Today Camp Simcha supports more than 650 family members.Chief executive Neville Goldschneider believes Meir to be a truly outstanding individual, who not only continually strives to fulfill the charity’s vision, but remains a London Ambulance First Responder; always going out of his way to help people.

“Thanks to Meir, any family that has a seriously ill child now has an organisation that can help them through providing support in so many different ways. This is something for the community to be truly proud of,” he admits. “Meir provides us with an outstanding example of a Tzaddik; a Jew who spares nothing to help another in distress and does so on a serious scale.”

Natasha Adley

Natasha Adley was just 16 years old when – driven by her mother and aunt’s battles with Chron’s Disease – established the only charity in the UK dedicated to raising vital funds for research into a cure.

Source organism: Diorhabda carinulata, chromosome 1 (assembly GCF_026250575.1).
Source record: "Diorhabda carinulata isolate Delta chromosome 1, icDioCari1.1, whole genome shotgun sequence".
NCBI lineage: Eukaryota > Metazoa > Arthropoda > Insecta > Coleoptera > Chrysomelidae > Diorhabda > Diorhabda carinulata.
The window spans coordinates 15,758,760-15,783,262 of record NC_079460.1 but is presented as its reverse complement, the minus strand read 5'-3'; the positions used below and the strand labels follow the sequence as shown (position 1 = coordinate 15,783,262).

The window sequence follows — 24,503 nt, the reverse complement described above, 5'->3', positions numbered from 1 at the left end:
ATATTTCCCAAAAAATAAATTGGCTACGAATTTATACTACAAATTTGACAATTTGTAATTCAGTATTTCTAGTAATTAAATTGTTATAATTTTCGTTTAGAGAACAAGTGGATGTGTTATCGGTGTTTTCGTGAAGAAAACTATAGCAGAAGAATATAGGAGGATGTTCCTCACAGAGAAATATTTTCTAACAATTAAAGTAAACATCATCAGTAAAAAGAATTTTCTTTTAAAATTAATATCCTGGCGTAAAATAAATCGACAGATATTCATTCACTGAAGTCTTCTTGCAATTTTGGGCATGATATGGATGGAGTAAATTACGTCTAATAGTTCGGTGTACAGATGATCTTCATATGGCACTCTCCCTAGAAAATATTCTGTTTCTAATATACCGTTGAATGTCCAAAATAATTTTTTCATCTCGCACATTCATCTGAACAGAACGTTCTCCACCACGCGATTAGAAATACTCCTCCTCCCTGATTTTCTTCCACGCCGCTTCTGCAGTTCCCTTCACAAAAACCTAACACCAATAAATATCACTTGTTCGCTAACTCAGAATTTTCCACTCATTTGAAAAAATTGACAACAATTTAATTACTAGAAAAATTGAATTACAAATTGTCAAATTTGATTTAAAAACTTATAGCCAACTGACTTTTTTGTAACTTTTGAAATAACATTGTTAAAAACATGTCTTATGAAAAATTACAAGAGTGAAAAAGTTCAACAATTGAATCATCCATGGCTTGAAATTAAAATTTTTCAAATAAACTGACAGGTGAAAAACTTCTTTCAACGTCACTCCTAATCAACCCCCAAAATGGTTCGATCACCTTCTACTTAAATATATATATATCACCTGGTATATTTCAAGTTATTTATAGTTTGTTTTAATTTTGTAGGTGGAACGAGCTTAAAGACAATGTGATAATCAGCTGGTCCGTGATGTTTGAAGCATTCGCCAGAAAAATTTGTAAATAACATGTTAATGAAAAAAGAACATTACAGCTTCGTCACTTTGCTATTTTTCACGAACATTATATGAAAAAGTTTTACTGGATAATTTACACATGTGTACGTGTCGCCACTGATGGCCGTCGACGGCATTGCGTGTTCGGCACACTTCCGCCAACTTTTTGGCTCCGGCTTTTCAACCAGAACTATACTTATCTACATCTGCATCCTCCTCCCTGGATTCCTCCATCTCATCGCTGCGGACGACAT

Natasha Adley

Natasha Adley

Since its inception the charity has gone from strength to strength, holding a range of events each year including 10k forCrohns, Sing forCrohns, Laugh forCrohns and Quiz forCrohns, raising almost £500,000.

That money has been a crucial source of income for research projects at St Mark’s Hospital in Harrow and Guy’s and St Thomas’ Hospital in London.

Then in May this year Natasha, alongside friend and co-founder Lisa Meleck, launched Book ForChrons; an honest collection of over 40 experiences, written by those with the chronic inflammatory bowel condition, their families and medical professionals.

Now aged 30, Natasha’s enthusiasm knows no bounds and compelled her to give up a well-paid job in advertising to embark on an MA in social work.

She is nominated by her mother Ruth Adley, who describes her daughter as “caring, selfless and organised.”

“She does so much for others out of the goodness of her heart, with her dynamic personality shining through to all who meet her,” she says. “She is an enormous source of inspiration and I am so proud to be her mum.”

Jonathan Barr

Jonathan Barr

Jonathan Barr

Jonathan Barr ran the New York Marathon earlier this month in little over five hours, raising more than £11,500 for Chai Cancer Care and the North London Hospice. No mean feat for anyone, Jonathan’s achievement defied the odds, having finished a course of chemotherapy just 10 weeks previously.